From the demographics of those in attendance at each of the three shops I visited, this is not just an old man's pastime. The age of attendees ranged from junior school kids up to old gits like me. The majority who attended appeared to be in their twenties and thirties, which is good news for comics as a story telling medium.

I have been collecting comics for many years but never really got into the fandom thing until very recently. I mainly go to see what Rebellion are up to with 2000AD and Judge Dredd, and this year they had another special for our delectation...

I also had a list of about seven or eight other titles that I wished to try in addition to 2000AD, and I managed to pick them all up bar one; Attack on Titan by Kodansha Comics, which seems to have not made it over the pond for some unknown reason (distribution issues?).

In addition to those I had short-listed, I managed to pick up several other titles in the random goody bags given away by Forbidden Planet, bringing my total to 22 free comics; not a bad haul for a day's wanderings.

I also managed to queue up to get my limited edition alternate cover Doctor Who issue signed by the writer and artist - bonus! I missed out on the 2000AD signing as I got side-tracked by a couple of nice pubs and a few beers whilst waiting for the queue to go down (see my other blog, The Taplow Horn for more details of that side of my day out).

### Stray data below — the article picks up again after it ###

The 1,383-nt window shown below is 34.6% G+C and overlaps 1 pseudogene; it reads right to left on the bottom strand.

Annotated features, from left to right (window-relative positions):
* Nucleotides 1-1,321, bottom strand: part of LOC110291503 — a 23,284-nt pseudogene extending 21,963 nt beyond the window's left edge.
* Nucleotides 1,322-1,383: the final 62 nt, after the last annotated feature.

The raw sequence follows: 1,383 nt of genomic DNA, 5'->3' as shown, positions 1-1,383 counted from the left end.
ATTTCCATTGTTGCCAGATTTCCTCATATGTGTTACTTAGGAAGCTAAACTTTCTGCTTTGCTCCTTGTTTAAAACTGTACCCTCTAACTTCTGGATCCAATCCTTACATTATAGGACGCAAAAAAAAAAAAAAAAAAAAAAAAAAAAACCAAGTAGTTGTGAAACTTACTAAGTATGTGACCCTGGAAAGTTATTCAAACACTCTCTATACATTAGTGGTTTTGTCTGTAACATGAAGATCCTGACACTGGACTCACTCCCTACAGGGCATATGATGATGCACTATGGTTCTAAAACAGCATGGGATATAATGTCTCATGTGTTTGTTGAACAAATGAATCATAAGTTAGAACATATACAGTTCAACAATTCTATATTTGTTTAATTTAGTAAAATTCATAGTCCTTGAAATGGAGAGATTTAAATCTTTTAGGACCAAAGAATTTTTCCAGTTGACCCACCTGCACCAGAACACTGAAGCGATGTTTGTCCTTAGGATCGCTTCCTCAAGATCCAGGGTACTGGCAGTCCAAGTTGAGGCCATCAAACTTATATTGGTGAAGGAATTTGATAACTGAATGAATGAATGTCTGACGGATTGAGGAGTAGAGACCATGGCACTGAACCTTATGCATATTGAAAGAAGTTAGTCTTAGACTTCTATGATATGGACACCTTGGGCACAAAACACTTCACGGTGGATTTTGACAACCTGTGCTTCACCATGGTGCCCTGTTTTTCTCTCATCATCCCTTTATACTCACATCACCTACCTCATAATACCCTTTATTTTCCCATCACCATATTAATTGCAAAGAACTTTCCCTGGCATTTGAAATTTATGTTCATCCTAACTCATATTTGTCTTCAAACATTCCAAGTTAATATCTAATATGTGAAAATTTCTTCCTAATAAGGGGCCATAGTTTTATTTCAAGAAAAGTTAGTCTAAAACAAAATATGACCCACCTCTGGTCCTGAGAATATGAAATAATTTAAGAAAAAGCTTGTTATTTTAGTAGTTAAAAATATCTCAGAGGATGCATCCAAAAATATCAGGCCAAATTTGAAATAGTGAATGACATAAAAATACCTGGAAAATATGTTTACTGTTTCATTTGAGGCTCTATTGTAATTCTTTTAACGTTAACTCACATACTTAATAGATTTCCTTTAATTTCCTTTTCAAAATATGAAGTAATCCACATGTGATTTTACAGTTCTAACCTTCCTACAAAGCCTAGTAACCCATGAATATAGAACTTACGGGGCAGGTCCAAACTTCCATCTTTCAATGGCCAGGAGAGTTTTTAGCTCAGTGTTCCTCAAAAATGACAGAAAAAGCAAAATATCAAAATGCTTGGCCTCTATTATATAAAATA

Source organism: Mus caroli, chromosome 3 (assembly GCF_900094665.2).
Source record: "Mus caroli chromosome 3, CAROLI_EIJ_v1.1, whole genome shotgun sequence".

I have another signing day coming up towards the end of the month for the new Judge Anderson tale. This is being held at Forbidden Planet on the 27th of May and will therefore be situated ideally for another beer and burgers trip.

Wednesday, 19 April 2017

Pevensey Castle

Pevensey Castle - Wednesday 12th April 2017

As it was the school holidays I decided to take some of the kids to an English Heritage site for a day out. As I am a member the entry fee is not charged and it is therefore a reasonably cheap day out (we took our own picnic lunch to save a few quid too). As I had not been there for at least 25 years and the fortification had been mentioned on a couple of TV programmes recently I decided it might be a good bet.